Here at home the Canadian Indian residential school system is a giant stain on our country's conscience, and should be. Perhaps if the average Canadian knew more about the monstrosities committed they would be more inclined to pay attention to the Idle No More movement and why it matters. The forced assimilation of our First Nations is indeed a Barbaric Cultural Act of our own, yet we like to sweep it under the rug.

Even in its most benign form, nationalism; the idea that there exists an 'us' and a 'them', and that somehow the 'us' is far superior to 'them' simply because it's more familiar and more relatable, is humanity's major failing. We continue to make the mistake of believing that other cultures are just "failed attempts at being us", as Wade Davis so eloquently phrased it. It's hubris of the worst kind.

Humans' predilection to value the 'same' is manifested in the intolerance displayed by those who are suspicious of the 'different'; the way recently-arrived immigrants are looked down on by those who did nothing more than catch an earlier boat. This constant clash of cultures, values, languages, religions, plays out on a daily basis right here in Canada every day.

The concept of 'others' sometimes only exists to validate, confirm and assuage the insecurities of the 'us.' If the 'others' exist, than so do we; if only as a contrast and a comparison."

So, while I agree that all those practices that the bill aims to restrict are undesirable and should be eradicated, calling them Barbaric Acts is to elevate us to the status of the civilized preaching to the uncivilized.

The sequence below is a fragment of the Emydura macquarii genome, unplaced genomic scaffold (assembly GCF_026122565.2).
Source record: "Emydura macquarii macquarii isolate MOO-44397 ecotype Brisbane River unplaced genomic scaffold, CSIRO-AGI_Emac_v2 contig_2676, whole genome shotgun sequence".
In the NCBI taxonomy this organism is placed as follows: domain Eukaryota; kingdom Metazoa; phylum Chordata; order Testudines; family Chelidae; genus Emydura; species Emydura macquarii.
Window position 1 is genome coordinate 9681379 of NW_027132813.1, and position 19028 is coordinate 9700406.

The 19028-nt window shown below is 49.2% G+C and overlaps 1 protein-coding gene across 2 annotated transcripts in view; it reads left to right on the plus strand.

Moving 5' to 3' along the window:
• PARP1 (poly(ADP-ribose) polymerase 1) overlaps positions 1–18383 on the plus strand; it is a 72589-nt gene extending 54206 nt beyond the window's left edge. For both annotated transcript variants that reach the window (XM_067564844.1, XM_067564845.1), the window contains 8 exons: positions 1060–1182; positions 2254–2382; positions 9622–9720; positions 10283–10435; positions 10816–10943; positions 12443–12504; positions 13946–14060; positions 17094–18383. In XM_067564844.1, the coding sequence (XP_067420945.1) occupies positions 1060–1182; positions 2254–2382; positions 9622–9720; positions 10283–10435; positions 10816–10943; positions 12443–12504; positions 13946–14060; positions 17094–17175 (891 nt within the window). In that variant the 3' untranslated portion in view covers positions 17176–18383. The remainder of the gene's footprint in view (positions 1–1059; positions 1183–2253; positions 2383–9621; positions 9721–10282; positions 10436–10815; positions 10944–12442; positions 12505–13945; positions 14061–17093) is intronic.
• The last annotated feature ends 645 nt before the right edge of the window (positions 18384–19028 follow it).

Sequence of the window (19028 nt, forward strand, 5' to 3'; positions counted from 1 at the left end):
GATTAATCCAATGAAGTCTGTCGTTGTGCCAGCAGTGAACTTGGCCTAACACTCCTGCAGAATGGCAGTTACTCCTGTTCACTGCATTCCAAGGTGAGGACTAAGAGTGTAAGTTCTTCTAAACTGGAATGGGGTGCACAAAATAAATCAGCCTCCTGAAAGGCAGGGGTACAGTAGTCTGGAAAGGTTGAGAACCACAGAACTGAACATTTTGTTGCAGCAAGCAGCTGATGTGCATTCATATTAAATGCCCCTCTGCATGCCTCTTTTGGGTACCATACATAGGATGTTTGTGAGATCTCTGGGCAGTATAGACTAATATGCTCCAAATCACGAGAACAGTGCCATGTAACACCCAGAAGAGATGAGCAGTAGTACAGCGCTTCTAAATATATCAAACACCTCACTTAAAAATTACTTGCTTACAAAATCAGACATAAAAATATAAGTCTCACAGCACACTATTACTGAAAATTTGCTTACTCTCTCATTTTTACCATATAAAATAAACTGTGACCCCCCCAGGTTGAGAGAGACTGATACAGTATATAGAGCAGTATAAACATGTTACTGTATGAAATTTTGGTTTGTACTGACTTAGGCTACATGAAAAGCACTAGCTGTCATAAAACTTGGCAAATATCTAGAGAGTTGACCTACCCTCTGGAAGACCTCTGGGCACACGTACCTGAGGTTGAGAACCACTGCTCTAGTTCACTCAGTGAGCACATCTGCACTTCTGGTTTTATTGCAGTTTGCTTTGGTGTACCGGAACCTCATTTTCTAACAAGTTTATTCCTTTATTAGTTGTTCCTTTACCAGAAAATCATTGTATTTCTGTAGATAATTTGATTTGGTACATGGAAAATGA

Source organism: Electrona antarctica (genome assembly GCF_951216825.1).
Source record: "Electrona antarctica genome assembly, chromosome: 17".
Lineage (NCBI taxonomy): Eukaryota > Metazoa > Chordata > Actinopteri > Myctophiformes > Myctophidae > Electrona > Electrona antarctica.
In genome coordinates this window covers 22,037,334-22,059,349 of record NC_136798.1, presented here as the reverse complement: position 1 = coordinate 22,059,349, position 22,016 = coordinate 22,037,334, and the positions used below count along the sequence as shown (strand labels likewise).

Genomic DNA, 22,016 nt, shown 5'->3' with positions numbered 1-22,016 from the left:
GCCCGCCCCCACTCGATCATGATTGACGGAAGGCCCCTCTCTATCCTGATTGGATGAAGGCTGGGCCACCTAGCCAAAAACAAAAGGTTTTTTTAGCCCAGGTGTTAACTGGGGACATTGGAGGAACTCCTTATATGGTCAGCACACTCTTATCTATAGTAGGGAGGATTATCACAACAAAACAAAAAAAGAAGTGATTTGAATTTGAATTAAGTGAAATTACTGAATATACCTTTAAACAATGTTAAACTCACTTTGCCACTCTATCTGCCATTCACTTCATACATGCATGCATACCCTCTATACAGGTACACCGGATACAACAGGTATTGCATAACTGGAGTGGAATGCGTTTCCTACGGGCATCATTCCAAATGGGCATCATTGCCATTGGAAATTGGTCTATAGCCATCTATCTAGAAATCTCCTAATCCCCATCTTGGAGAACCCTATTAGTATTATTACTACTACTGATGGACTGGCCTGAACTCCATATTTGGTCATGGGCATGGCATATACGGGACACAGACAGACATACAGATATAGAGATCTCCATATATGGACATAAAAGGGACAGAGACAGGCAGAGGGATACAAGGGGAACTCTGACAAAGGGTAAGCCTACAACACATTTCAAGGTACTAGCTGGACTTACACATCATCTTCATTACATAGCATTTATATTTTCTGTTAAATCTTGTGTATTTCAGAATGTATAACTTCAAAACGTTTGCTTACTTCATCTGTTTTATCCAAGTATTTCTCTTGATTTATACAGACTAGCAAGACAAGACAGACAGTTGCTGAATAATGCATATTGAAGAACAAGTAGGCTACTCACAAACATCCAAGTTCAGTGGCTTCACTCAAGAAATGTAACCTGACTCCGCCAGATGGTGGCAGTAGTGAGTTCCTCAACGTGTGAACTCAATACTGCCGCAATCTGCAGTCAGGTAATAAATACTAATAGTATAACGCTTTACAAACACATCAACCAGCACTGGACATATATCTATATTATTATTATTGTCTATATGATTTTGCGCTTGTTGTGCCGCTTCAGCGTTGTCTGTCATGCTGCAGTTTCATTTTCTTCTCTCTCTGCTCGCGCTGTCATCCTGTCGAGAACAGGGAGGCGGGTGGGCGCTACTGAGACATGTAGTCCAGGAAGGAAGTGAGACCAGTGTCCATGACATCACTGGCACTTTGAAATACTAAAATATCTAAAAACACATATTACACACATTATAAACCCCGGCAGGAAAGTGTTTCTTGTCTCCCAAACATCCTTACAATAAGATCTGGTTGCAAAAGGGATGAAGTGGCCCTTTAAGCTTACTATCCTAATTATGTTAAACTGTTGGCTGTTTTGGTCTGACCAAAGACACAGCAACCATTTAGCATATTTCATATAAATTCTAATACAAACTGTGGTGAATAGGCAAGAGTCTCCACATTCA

And it's simply untrue.

On average, every six days a woman in Canada is killed by her intimate partner. On any given day, more than 3,300 women are forced to sleep in an emergency shelter to escape domestic violence. A man killing his estranged wife? That's an honour killing, even if it doesn't involve the stereotypical clichés we've been warned to look out for and even if the media doesn't refer to it as such.

More than 1,200 Aboriginal women are missing and no one in government seems to give a damn.

460,000 sexual assaults take place in Canada every year and out of every 1,000 only six are prosecuted and a measly three actually lead to a conviction.

Where's the Zero Tolerance for those Barbaric Cultural Acts, or do they only have to involve people who come from somewhere else, dress, speak, or pray differently than you?

Oh, and here's one that continues to crack me up.

That Bridge named after Samuel de Champlain we're all talking about right now here in Quebec? That honourable historical figure, whose significance as the Father of New France we don't want erased? He married a 12-year-old girl. Sure, he promised to only consummate the marriage when she turned 14 (such a gentleman...) and sure it was ages ago, but let's not conveniently forget that these "barbaric cultural acts" were also once very much part of our own history.

Forced marriages? Women forced to give birth in private and give away their children? Women trying to end an unwanted pregnancy with a coat hanger and the help of some back-alley doctor? All barbaric acts condoned, perpetuated, or conveniently ignored by the Catholic Church right here in Canada only a few decades ago. How soon we forget and pretend we're the evolved ones now...

All this to say, go ahead and table laws (even if they're more hyperbolic utterances meant to elicit sanctimonious pre-electoral fervour than anything concrete) that will decrease the likelihood of sexual violence and child abuse, but don't be blatantly blind to our own deplorable shortcomings as a nation when you choose to point the finger and call others uncivilized.

The Conservatives may pretend to be the arbiters of barbarism, and Canadians with short memories may certainly go along with it, but it wouldn't hurt anyone to use our rusty critical thinking skills to question both the timing and the naming of such a bill.


Photo gallery Women Around The World See Gallery